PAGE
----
Turkey slaps ad ban on Twitter under new social media law


FILE PHOTO: A Twitter logo is seen outside the company headquarters, during a purported demonstration by supporters of U.S. President Donald Trump to protest the social media company's permanent suspension of the president's Twitter account, in San Francisco, California, U.S., January 11, 2021. REUTERS/Stephen Lam

ISTANBUL (Reuters) - Ankara has imposed advertising bans on Twitter, Periscope and Pinterest after they failed to appoint local representatives in Turkey under a new social media law, according to decisions published on Tuesday.

Under the law, which critics say stifles dissent, social media companies that do not appoint such representatives are liable for a series of penalties, including the latest move by the Information and Communication Technologies Authority (BTK).

The law allows authorities to remove content from platforms, rather than blocking access as they did in the past. It has caused concern as people turn more to online platforms after Ankara tightened its grip on mainstream media.

The latest decisions in the country's Official Gazette said the advertising bans went into effect from Tuesday. Twitter, its live-streaming app Periscope, and image sharing app Pinterest were not immediately available to comment.

Deputy Transport Minister Omer Fatih Sayan said Twitter and Pinterest's bandwidth would be cut by 50% in April and by 90% in May. Twitter said last month it would shut down Periscope by March due to declining usage.

"We are determined to do whatever is necessary to protect the data, privacy and rights of our nation," Sayan said on Twitter. "We will never allow digital fascism and disregard of rules to prevail in Turkey," he said, echoing tough comments by President Tayyip Erdogan.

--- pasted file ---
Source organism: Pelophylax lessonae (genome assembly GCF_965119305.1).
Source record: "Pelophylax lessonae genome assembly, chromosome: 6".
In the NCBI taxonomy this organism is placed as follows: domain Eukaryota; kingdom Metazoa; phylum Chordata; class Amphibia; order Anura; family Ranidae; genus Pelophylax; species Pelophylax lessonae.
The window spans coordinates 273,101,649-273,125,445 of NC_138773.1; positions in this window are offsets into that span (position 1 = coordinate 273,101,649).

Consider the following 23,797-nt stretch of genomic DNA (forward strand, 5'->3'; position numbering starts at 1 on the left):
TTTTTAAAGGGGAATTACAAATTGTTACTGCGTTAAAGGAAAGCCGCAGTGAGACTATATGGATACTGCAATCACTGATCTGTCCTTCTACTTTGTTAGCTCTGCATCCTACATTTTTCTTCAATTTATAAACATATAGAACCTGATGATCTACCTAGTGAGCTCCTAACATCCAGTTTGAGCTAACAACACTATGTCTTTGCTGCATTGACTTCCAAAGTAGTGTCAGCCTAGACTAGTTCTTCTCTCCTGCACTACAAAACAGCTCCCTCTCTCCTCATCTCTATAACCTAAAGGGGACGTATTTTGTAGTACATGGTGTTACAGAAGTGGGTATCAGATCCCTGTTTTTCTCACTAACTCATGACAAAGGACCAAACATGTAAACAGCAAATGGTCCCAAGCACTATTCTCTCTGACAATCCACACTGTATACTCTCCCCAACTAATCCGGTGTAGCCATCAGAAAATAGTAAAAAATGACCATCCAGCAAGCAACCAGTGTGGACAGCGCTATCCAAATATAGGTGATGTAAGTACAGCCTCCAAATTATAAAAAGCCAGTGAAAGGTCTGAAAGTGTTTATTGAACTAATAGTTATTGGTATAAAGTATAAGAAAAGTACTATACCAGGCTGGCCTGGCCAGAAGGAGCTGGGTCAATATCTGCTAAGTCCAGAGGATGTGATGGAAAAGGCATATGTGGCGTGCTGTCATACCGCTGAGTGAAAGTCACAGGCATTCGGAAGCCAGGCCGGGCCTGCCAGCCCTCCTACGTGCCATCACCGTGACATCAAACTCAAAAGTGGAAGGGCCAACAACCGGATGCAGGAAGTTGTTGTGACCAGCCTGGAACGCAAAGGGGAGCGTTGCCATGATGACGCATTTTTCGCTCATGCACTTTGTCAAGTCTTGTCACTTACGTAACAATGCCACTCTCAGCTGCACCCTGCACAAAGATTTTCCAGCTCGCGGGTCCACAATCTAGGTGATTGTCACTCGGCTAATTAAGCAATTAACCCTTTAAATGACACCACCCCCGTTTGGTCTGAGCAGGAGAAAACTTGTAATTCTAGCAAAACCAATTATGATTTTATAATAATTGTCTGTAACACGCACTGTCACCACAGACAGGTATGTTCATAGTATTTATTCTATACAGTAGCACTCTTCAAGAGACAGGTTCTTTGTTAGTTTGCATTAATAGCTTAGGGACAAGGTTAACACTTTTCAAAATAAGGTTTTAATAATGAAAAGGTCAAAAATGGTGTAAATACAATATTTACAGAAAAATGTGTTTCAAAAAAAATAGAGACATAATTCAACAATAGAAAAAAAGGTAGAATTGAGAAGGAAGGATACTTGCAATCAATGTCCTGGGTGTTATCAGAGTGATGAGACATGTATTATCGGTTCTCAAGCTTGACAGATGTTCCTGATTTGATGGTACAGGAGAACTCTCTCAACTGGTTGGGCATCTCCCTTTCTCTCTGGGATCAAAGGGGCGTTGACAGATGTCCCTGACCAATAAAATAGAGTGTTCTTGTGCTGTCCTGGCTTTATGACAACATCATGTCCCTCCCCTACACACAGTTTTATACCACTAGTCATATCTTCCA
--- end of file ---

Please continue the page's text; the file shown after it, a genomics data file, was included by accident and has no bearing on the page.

On Monday, Facebook Inc joined other companies in saying it would appoint a local representative, but added it would withdraw the person if it faced pressure regarding what is allowed on its platform.

YouTube, owned by Alphabet Inc's Google, said a month ago it would abide the new law, which the government says enhances local oversight of foreign companies.

In previous months Facebook, YouTube and Twitter had faced fines in Turkey for not complying. Companies that do not abide the law will ultimately have their bandwidth slashed, essentially blocking access.

Erdogan said last week that those who control data can establish "digital dictatorships by disregarding democracy, the law, rights and freedoms". He vowed to defend what he described as the country's "cyber homeland".

(Reporting by Can Sezer; Writing by Daren Butler; Editing by Michael Perry and Jonathan Spicer)

Article type: metered
User Type: anonymous web
User Status:
Campaign ID: 18
Cxense type: free
User access status: 3
   

Did you find this article insightful?

Yes
No

100% readers found this article insightful

Next In World

Arrival of 'sticky bombs' in Indian Kashmir sets off alarm bells
German states call for unused AstraZeneca vaccine to be given to younger people
Saudi-led coalition says it thwarted Houthi missile attack on Riyadh
Dozens detained at Kazakh opposition rallies
In Iraq, pope to visit Mosul churches desecrated by Islamic State
El Salvador's Bukele poised for majority in mid-term votes
Australia receives AstraZeneca vials as it ramps up vaccination drive
U.S. FAA OK's pilots to receive Johnson & Johnson's COVID-19 vaccine
U.S. calls on African Union to exert pressure over worsening crisis in Ethiopia's Tigray
Several wounded in Myanmar protests - media

Stories You'll Enjoy


Vouchers